In the world of dyslexia, orthographic mapping is an important piece of understanding how reading works. Orthographic mapping is a term that educators use to describe the way that written words are etched into long-term memory and involves how the formation of letter-sound connections bond to the spellings, pronunciations, and meanings of specific words in memory. The term “orthographic mapping” helps to explain how children learn to read words by sight, to spell words from memory, and to acquire vocabulary words from print.
There are 3 main components of orthographic mapping: advanced phonemic awareness, letter-sound knowledge, and phonological long term memory. These all work together to help us produce a long-term memory of the words we learn.
Orthographic Mapping in People With Dyslexia
Orthographic mapping is often very difficult for people with dyslexia. This is because challenges in acquiring this mental word bank is at the heart of dysfluent and labored reading. When people with dyslexia cannot recognize words instantaneously, they must use other strategies to decode or figure out words, such as phonetic decoding or predictive strategies. While these strategies are effective, they are slower and more mistake-prone. In addition, when more time and effort are spent figuring out what each word is, the ability to comprehend a text is reduced. The person often loses track of what they are reading and go back to re-read sentences or passages. Reading becomes an exhausting and pain-staking process.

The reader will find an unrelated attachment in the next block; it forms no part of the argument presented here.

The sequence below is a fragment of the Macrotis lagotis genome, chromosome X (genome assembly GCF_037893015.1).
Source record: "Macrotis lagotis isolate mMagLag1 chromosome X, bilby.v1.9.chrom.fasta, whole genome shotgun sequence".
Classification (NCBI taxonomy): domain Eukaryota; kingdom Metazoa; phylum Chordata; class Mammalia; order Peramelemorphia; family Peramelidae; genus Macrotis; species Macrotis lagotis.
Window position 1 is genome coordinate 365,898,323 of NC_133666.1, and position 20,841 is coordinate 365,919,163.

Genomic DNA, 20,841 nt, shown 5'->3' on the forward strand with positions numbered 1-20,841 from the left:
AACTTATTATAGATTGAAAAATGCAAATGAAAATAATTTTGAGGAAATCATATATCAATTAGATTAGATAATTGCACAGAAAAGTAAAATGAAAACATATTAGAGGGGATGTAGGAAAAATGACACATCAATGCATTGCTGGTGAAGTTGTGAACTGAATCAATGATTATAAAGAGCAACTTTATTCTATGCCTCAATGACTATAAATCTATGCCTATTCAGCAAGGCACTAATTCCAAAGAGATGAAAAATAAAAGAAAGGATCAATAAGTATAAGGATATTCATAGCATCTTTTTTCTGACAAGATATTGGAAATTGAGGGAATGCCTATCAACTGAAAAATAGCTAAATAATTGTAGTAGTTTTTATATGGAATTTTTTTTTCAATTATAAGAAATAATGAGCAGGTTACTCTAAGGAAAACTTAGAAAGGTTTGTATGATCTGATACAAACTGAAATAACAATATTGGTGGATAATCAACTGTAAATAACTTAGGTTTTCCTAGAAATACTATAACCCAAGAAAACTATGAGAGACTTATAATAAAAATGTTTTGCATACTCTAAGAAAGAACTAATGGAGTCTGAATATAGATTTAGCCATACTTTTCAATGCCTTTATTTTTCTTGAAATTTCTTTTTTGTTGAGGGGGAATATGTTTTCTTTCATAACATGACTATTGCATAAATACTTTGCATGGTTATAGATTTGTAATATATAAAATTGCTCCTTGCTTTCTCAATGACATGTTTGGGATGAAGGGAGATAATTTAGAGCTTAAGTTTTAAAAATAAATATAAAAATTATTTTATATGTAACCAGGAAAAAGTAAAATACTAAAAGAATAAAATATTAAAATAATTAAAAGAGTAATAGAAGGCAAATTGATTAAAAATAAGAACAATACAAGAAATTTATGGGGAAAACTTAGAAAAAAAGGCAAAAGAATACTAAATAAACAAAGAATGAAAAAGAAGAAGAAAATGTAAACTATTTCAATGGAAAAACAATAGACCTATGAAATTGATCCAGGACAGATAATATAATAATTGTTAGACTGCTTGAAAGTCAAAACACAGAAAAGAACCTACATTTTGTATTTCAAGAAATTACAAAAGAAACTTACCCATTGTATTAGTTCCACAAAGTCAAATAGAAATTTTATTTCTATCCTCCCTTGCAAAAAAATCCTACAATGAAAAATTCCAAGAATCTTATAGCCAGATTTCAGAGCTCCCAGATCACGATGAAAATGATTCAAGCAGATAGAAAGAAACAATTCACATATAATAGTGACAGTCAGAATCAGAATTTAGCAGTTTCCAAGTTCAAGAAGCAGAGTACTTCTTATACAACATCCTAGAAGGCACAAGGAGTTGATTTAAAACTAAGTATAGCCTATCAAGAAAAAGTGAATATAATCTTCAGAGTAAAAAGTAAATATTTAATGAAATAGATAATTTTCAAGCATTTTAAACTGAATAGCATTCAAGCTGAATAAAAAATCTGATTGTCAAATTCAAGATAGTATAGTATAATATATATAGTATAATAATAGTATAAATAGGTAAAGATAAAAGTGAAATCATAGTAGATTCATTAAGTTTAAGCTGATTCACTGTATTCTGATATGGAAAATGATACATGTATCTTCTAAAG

With appropriate intervention, people with dyslexia develop strong sight vocabularies and improved reading skills Explicit teaching of a differentiated set of tools is the key. Traditional approaches to instruction and/or tutoring often leave these needs unmet. Many teachers and tutors mistakenly believe that a dyslexic reader can follow the same sequence of transitioning from phonetic decoding to automatic word recognition that non-dyslexic learners, given enough time and repetition. However, a struggling dyslexic reader typically has challenges that are outside the scope of challenges with phonetic decoding or memory.